The silver star : a novel / Jeannette Walls.
Booklist Reviews 2013 May #1
Being a single mother is never easy, but for Charlotte Holladay, a wannabe folk singer in 1970, raising her 15- and 12-year-old daughters, Liz and Jean (aka "Bean"), is more than she can handle. Known for dropping out when things get tough, Charlotte's latest spell of parental abandonment attracts police attention and the girls flee California rather than face being placed in foster care. A cross-country bus trip lands them on the doorstep of their only relative, the previously unmet Uncle Tinsley, and their arrival proves to be as much of a shock for the reclusive widower as it is for the girls themselves. As the trio learns to coexist, Liz and Bean try to fit into the small southern town. With money tight, they land jobs with mill foreman Jerry Maddox, an overbearing brute who runs roughshod over the town's residents and takes advantage of Liz's trusting nature, with devastating results. Readers familiar with Walls' backstory from her luminous memoir, The Glass Castle (2005), will recognize elements of her personal history in this captivating, read-in-one-sitting, coming-of-age adventure. Copyright 2012 Booklist Reviews.
LJ Reviews 2013 February #1
Walls's memoir, The Glass Castle, has been a New York Times best seller for more than five years, and her first novel, Half-Broke Horses, was revelatory. So I'm anticipating this Seventies-set tale about two sisters, "Bean" and Liz Holladay, who wind up in a crumbling antebellum mansion with widowed Uncle Tinsley when their footloose mother vanishes. Twelve-year-old Bean looks up to big sister Liz, but it's Liz who stumbles at their new school and finally runs into some very adult trouble. With a 500,000-copy first printing.[Page 50]. (c) Copyright 2012. Library Journals LLC, a wholly owned subsidiary of Media Source, Inc. No redistribution permitted.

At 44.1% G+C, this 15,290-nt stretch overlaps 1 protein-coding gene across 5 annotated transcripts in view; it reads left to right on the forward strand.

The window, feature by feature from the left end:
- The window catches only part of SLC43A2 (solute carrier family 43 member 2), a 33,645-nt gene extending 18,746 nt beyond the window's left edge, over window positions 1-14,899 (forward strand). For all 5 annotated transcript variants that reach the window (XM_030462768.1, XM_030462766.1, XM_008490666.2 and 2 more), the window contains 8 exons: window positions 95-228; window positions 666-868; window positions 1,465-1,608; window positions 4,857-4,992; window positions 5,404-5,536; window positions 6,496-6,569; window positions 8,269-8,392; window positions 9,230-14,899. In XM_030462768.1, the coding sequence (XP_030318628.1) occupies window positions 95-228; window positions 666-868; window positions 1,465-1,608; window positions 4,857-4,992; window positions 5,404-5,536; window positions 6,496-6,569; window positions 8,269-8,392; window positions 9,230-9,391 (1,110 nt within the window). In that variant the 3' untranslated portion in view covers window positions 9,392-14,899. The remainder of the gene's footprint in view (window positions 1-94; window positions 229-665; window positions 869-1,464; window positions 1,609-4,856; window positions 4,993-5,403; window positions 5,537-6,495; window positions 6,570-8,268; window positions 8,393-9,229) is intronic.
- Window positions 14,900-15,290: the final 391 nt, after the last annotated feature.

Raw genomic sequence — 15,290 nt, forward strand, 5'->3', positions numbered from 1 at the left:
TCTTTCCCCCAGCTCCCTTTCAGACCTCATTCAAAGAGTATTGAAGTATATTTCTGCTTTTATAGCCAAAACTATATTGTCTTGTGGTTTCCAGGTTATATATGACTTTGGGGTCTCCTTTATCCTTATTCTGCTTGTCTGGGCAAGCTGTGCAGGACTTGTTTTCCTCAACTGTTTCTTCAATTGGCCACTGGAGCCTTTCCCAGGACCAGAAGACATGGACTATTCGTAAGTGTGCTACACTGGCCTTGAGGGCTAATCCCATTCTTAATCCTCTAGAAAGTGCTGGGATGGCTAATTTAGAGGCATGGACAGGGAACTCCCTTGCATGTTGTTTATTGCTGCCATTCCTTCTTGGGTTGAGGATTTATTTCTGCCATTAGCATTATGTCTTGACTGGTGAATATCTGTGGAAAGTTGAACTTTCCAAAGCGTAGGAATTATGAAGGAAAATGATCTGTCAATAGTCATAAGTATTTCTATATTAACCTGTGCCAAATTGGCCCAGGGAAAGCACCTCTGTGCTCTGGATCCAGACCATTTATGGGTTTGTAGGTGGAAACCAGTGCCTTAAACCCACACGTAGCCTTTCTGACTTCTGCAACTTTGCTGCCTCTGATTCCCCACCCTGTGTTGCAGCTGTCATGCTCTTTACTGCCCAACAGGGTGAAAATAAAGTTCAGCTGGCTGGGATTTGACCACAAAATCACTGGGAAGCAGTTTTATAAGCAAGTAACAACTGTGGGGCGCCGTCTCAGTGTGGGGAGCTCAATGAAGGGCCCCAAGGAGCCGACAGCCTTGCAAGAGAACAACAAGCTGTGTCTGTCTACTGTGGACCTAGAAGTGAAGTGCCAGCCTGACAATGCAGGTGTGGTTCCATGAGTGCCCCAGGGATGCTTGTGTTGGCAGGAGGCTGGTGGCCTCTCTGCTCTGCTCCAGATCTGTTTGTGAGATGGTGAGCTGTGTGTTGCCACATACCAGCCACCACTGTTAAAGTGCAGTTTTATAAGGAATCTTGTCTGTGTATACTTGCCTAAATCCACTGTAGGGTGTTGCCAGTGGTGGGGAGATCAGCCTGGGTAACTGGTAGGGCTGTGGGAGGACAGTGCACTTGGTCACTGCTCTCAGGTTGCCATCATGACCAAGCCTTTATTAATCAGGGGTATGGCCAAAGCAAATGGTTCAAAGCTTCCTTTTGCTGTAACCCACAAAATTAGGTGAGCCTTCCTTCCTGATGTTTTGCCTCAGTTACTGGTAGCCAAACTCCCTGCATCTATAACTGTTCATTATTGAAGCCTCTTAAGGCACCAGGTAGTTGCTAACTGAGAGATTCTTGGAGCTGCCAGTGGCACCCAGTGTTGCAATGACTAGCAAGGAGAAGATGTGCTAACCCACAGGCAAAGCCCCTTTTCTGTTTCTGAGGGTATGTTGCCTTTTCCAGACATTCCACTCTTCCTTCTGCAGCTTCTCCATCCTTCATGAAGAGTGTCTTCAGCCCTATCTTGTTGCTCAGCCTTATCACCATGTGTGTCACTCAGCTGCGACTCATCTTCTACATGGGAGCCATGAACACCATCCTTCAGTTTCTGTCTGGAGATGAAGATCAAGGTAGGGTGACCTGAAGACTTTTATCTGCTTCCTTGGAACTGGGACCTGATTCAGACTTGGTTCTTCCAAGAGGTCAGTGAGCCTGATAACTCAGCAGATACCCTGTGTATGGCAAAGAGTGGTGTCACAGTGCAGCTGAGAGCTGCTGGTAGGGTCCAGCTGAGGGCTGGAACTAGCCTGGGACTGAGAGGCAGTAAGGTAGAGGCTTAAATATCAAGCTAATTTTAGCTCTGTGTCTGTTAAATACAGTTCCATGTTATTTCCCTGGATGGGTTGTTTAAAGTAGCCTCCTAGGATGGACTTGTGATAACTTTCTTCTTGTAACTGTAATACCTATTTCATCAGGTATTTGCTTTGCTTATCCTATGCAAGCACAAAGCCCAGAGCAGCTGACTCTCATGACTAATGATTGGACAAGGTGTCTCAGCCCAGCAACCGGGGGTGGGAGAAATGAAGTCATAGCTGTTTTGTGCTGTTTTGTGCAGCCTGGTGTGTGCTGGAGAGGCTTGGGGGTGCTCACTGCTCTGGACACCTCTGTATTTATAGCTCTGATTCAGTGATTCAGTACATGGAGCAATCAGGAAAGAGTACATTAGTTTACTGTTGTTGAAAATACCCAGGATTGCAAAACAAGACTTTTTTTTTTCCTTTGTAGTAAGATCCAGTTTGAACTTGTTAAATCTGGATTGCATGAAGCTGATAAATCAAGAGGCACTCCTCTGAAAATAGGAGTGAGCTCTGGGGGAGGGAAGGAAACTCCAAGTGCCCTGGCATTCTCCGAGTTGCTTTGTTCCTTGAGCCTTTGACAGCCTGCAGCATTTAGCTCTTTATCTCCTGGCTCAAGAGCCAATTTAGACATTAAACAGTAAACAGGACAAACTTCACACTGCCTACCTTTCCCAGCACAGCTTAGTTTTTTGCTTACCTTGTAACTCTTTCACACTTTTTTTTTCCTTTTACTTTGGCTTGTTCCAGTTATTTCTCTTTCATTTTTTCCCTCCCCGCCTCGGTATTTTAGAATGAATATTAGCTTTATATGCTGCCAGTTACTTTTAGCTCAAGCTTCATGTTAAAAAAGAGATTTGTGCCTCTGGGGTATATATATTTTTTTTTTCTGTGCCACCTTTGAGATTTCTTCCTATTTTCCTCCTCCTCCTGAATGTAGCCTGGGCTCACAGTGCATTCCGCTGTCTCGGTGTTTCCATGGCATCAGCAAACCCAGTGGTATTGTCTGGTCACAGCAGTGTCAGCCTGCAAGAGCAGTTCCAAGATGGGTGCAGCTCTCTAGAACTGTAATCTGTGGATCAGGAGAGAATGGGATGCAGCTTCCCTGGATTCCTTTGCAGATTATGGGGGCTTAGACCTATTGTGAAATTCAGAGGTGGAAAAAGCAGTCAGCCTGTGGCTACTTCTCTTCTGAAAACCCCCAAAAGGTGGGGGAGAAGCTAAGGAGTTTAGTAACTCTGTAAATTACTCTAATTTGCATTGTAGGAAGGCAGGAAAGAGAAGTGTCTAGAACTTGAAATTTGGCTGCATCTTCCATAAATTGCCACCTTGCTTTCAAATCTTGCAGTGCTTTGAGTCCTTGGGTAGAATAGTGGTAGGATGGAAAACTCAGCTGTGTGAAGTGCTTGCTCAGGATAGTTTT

LJ Reviews 2013 June #2
Readers of the best-selling memoir The Glass Castle will be familiar with Charlotte Holladay's parenting style in Walls's new novel. Charlotte, a narcissistic single mother of two, is an aspiring actress and singer with grandiose dreams who deeply loves her daughters but is incapable of providing them with a stable home. In summer 1970, after their mother abandons them for weeks, as she puts it, "to make some time and space for myself," 12-year-old narrator Bean and her 15-year-old sister Liz embark on a cross-country bus trip to seek out the relatives they've never met. Their Uncle Tinsley, an eccentric bachelor, reluctantly takes the girls into their mother's old family home in Byler, VA, a small, stratified Southern town on the cusp of integration. Older sister Liz is a lover of puns and fan of author Lewis Carroll, and her charming wordplay enlivens Bean's narration. VERDICT This engrossing story is told with the warmth and humor that will appeal to fans of Sue Monk Kidd's The Secret Life of Bees. Readers will find themselves rooting for the spunky heroine and her smart, offbeat sister as they persevere in the face of multiple hardships. [See Prepub Alert, 1/6/13.]—Lauren Gilbert, Sachem P.L., Holbrook, NY[Page 86]. (c) Copyright 2013. Library Journals LLC, a wholly owned subsidiary of Media Source, Inc. No redistribution permitted.
PW Reviews 2013 April #3
Readers of Walls's bestselling memoir The Glass Castle may find this new novel too familiar to be entirely satisfying. When 12-year-old Bean Holladay and her 15-year-old sister, Liz, are abandoned by their narcissistic, unstable mother, Charlotte, they make their way to Byler, Va., Charlotte's hometown, in search of an uncle they barely know. In Byler, Bean and Liz find not only their uncle, Tinsley, but also a community eager to see how Charlotte's girls have turned out. The sisters attract particular attention from Jerry Maddox, foreman at the town mill, which the Holladays owned and operated in better times. Walls understands in her bones how growing up with a mentally ill parent can give children extraordinary skills and resilience but also leave them without any sense of the boundary between ordinary behavior and abuse. It's clear from the beginning that Bean and Liz's relationship with Maddox won't end well, and their newfound family may not be able to sustain the damage. When Bean reads To Kill a Mockingbird in school, she seems like a long-lost cousin to Scout, and to the young Walls herself. The other characters are too often thinly conceived, but she makes for a strong and spunky protagonist. Agent: Jennifer Rudolph Walsh, WME Entertainment. (June)[Page ]. Copyright 2013 PWxyz LLC